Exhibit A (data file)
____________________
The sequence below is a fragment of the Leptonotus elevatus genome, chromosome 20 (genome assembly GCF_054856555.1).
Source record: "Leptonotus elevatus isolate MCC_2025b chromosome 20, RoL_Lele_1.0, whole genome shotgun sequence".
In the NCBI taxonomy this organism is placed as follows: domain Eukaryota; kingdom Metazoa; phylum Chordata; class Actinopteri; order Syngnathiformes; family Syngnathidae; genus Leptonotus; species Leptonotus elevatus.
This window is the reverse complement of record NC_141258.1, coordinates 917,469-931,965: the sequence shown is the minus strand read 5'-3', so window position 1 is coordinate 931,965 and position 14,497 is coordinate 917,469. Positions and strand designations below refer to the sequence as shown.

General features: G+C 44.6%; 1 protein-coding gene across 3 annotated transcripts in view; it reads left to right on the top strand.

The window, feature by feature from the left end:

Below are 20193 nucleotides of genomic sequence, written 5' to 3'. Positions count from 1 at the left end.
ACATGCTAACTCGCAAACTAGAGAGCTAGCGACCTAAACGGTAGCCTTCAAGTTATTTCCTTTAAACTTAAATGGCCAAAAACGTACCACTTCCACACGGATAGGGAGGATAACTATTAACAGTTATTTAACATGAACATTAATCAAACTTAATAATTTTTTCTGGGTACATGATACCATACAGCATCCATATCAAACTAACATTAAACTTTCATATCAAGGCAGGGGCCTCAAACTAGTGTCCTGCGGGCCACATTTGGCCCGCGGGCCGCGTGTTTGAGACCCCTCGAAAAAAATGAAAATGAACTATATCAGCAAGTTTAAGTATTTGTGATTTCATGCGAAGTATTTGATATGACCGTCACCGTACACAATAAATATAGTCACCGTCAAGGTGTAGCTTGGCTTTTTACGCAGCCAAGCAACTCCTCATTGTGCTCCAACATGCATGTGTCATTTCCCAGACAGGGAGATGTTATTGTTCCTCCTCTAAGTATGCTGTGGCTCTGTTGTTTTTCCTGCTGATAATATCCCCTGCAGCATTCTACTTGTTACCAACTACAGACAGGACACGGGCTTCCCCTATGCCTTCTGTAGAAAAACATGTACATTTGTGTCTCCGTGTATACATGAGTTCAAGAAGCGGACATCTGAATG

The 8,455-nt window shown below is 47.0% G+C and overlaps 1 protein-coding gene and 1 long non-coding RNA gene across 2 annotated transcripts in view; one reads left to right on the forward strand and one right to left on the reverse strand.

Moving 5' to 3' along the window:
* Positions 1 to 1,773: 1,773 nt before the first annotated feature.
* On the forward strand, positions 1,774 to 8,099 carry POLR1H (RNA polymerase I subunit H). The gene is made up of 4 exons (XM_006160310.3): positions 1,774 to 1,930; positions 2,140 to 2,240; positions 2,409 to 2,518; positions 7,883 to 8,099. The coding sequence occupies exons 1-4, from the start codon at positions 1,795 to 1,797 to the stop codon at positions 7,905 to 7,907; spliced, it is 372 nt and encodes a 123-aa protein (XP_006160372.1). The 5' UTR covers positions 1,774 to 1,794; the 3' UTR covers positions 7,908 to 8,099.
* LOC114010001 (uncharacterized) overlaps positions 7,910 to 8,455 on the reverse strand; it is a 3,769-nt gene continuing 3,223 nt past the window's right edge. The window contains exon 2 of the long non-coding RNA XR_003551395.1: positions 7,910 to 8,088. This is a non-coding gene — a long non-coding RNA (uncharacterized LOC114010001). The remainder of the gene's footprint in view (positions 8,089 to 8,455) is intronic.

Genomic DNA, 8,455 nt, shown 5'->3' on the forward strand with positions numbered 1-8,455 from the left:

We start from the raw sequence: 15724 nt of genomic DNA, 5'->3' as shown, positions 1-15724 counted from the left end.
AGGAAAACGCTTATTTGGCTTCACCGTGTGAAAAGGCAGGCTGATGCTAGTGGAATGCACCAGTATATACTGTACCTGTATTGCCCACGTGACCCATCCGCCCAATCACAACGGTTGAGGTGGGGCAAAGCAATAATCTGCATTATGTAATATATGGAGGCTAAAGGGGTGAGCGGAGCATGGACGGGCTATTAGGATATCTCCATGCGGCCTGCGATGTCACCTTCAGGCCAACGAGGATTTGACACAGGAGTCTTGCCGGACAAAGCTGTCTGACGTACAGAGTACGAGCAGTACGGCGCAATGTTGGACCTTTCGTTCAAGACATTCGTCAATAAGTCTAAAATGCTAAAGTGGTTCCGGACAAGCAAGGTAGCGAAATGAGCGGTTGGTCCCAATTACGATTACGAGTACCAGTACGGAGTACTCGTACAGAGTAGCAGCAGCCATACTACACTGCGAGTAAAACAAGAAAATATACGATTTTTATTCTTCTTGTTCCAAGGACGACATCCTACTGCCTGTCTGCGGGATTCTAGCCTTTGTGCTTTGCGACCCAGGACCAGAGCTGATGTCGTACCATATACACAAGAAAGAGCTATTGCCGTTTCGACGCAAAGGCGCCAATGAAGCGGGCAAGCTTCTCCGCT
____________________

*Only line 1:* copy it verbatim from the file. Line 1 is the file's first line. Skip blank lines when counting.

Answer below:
The sequence below is a fragment of the Leptonotus elevatus genome, chromosome 20 (genome assembly GCF_054856555.1).